The difference between traditional marketing and strategic marketing is like the difference between having just a few eggs and using those eggs to cook an omelet—while the former is fine, there’s no comparison when they’re used as part of an overall plan. A strategic marketing plan integrates selected, targeted marketing tactics all with common goals (while marketing alone is often just activity without purpose).
Strategic marketing ensures that every one of your marketing efforts (printed materials, advertising, billboards, newsletters, websites, direct mailers, and more) aligns with your overall plan to connect the right information with the right audience.
The key to creating an effective strategic marketing campaign is developing a comprehensive strategic marketing plan that allows everyone in your organization to understand what your marketing goals are and your plan for accomplishing them. This needs to include every touch point within your business, from start to finish, with no exceptions.
Marketing today has become very complex—between hundreds of advertising channels, intense competition, and audiences who have become numb to advertising, along with increasingly shorter attention spans. Important aspects to consider early on are:
• A clear prioritization of target industries, regions, and audiences
• Definition of both goals and KPIs (Key Performance Indicators)
• Selection of the right software platforms and tools (based on your needs) that can work seamlessly together
• Planning for resources, a timeline, and talent to execute across writing, design, programming, data analysis, systems integration, and marketing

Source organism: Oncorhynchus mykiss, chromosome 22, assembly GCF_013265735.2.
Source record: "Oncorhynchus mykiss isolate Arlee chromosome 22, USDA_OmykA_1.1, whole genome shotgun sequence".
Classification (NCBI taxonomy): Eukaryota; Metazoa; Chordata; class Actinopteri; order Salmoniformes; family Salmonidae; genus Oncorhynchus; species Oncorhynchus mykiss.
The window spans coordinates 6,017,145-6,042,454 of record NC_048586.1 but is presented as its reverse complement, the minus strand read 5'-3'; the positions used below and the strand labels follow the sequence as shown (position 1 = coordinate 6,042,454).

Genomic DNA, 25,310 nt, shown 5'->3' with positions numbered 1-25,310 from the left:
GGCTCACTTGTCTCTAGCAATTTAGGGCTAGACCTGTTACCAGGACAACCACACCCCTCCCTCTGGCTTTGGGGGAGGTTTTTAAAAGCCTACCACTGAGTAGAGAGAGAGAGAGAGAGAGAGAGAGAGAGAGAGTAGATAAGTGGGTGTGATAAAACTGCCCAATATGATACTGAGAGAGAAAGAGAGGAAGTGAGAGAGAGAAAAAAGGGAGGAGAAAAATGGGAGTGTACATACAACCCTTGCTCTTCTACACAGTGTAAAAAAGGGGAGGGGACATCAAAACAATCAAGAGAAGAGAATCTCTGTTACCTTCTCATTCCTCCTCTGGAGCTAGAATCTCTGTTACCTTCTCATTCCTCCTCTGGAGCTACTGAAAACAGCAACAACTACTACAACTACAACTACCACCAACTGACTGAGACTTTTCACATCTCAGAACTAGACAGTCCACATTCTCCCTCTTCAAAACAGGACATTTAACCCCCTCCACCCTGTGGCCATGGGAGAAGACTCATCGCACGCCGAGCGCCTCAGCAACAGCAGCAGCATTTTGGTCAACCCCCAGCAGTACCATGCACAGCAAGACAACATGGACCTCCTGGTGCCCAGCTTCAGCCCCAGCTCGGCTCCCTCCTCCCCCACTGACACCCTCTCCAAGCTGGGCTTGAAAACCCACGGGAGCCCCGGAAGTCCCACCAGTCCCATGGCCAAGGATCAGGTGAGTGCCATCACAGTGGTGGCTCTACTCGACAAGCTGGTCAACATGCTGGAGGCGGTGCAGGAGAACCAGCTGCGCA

The Four Principles—Focus on What Matters
1. Specialization: What’s Your Niche? This is your corner of the marketplace. This could be a product, a service, or a combination of the two.
You must know where your business exists within the marketplace of the area you service. Your product or service is a cog that fits into a larger machine. What is that machine? A business? A home? A family? A life? If you can’t define this, you will waste many marketing dollars and hours of effort.
2. Differentiation: What Sets You Apart? This is what makes you different, makes heads turn, and causes eyebrows to raise. It is what makes your competition nervous.
You need to be able to quickly and efficiently communicate what makes your business unique. It should not take an essay and an hour of reading to get your customers’ attention and encourage them to take the next step. If you can’t do this, then you know your product but don’t know your customer.
3. Segmentation: Who Exactly Is Your Ideal Customer? This is drilling down into who the perfect customer is for your business. They’re easy to sell to, because they understand their need for your product.
You need to understand who your perfect customer is—define them without talking about your product or service. Where do they live? How old are they? What matters to them? How do they think? If you can’t define your ideal customer, you will waste marketing dollars on people who just do not care. You must know your customer better than you know your products, services, and business.
4. Concentration: Focus the Message on the Right People. If you are going to grow revenue and build lasting success, you have to stop wasting time, money, and effort marketing to people who are not your ideal customer. Focus on the right people with the right message.
Once you have defined what your business offers and how it fits into the big picture of society, you can define what sets your business apart from other businesses in the same industry. Only then can you create a clear and simple message that impacts your ideal customer, and effectively and affordably reach your target market. This is the power of strategic marketing.
This information was presented at the 2019 Construction Rollforming Show by Josiah Martin, president of Crossbridge Marketing & Media. For more information, visit www.crossbridgemarketing.com.